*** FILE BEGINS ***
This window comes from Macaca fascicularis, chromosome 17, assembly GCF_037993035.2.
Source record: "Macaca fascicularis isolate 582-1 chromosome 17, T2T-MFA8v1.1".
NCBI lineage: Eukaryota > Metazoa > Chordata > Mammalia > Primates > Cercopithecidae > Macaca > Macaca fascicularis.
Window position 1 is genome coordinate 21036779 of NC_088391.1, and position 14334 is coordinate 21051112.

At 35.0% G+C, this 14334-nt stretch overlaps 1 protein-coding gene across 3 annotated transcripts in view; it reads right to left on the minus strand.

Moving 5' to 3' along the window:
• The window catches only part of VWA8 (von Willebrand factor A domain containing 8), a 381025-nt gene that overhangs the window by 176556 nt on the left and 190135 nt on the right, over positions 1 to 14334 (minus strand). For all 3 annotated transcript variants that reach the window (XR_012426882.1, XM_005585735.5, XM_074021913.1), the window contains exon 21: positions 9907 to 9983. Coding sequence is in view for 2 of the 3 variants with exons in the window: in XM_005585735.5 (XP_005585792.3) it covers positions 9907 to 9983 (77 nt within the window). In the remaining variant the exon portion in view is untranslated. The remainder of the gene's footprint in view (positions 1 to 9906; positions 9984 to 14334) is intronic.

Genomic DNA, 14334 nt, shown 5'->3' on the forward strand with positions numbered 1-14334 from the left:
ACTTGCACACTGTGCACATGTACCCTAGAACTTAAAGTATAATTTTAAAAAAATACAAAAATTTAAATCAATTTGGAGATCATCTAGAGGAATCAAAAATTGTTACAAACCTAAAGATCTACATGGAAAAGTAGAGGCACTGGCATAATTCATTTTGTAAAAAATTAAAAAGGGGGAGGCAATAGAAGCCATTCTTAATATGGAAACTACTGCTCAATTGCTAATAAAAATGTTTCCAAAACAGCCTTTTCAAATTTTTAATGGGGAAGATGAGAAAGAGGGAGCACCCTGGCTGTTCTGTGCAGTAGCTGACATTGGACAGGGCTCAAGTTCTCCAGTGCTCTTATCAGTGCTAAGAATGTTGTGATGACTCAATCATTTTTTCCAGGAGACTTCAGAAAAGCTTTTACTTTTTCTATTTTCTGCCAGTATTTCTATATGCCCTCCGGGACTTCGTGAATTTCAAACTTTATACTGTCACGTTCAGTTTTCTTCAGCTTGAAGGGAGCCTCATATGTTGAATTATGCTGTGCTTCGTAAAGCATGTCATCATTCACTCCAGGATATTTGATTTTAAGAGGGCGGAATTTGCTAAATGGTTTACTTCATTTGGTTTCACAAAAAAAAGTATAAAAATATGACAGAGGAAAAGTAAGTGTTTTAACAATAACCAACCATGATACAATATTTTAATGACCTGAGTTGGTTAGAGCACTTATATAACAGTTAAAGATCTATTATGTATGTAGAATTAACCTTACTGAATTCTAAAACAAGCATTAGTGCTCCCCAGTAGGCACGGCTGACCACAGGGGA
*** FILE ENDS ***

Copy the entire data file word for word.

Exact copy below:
This window comes from Macaca fascicularis, chromosome 17, assembly GCF_037993035.2.
Source record: "Macaca fascicularis isolate 582-1 chromosome 17, T2T-MFA8v1.1".
NCBI lineage: Eukaryota > Metazoa > Chordata > Mammalia > Primates > Cercopithecidae > Macaca > Macaca fascicularis.
Window position 1 is genome coordinate 21036779 of NC_088391.1, and position 14334 is coordinate 21051112.

At 35.0% G+C, this 14334-nt stretch overlaps 1 protein-coding gene across 3 annotated transcripts in view; it reads right to left on the minus strand.

Moving 5' to 3' along the window:
• The window catches only part of VWA8 (von Willebrand factor A domain containing 8), a 381025-nt gene that overhangs the window by 176556 nt on the left and 190135 nt on the right, over positions 1 to 14334 (minus strand). For all 3 annotated transcript variants that reach the window (XR_012426882.1, XM_005585735.5, XM_074021913.1), the window contains exon 21: positions 9907 to 9983. Coding sequence is in view for 2 of the 3 variants with exons in the window: in XM_005585735.5 (XP_005585792.3) it covers positions 9907 to 9983 (77 nt within the window). In the remaining variant the exon portion in view is untranslated. The remainder of the gene's footprint in view (positions 1 to 9906; positions 9984 to 14334) is intronic.

Genomic DNA, 14334 nt, shown 5'->3' on the forward strand with positions numbered 1-14334 from the left:
ACTTGCACACTGTGCACATGTACCCTAGAACTTAAAGTATAATTTTAAAAAAATACAAAAATTTAAATCAATTTGGAGATCATCTAGAGGAATCAAAAATTGTTACAAACCTAAAGATCTACATGGAAAAGTAGAGGCACTGGCATAATTCATTTTGTAAAAAATTAAAAAGGGGGAGGCAATAGAAGCCATTCTTAATATGGAAACTACTGCTCAATTGCTAATAAAAATGTTTCCAAAACAGCCTTTTCAAATTTTTAATGGGGAAGATGAGAAAGAGGGAGCACCCTGGCTGTTCTGTGCAGTAGCTGACATTGGACAGGGCTCAAGTTCTCCAGTGCTCTTATCAGTGCTAAGAATGTTGTGATGACTCAATCATTTTTTCCAGGAGACTTCAGAAAAGCTTTTACTTTTTCTATTTTCTGCCAGTATTTCTATATGCCCTCCGGGACTTCGTGAATTTCAAACTTTATACTGTCACGTTCAGTTTTCTTCAGCTTGAAGGGAGCCTCATATGTTGAATTATGCTGTGCTTCGTAAAGCATGTCATCATTCACTCCAGGATATTTGATTTTAAGAGGGCGGAATTTGCTAAATGGTTTACTTCATTTGGTTTCACAAAAAAAAGTATAAAAATATGACAGAGGAAAAGTAAGTGTTTTAACAATAACCAACCATGATACAATATTTTAATGACCTGAGTTGGTTAGAGCACTTATATAACAGTTAAAGATCTATTATGTATGTAGAATTAACCTTACTGAATTCTAAAACAAGCATTAGTGCTCCCCAGTAGGCACGGCTGACCACAGGGGA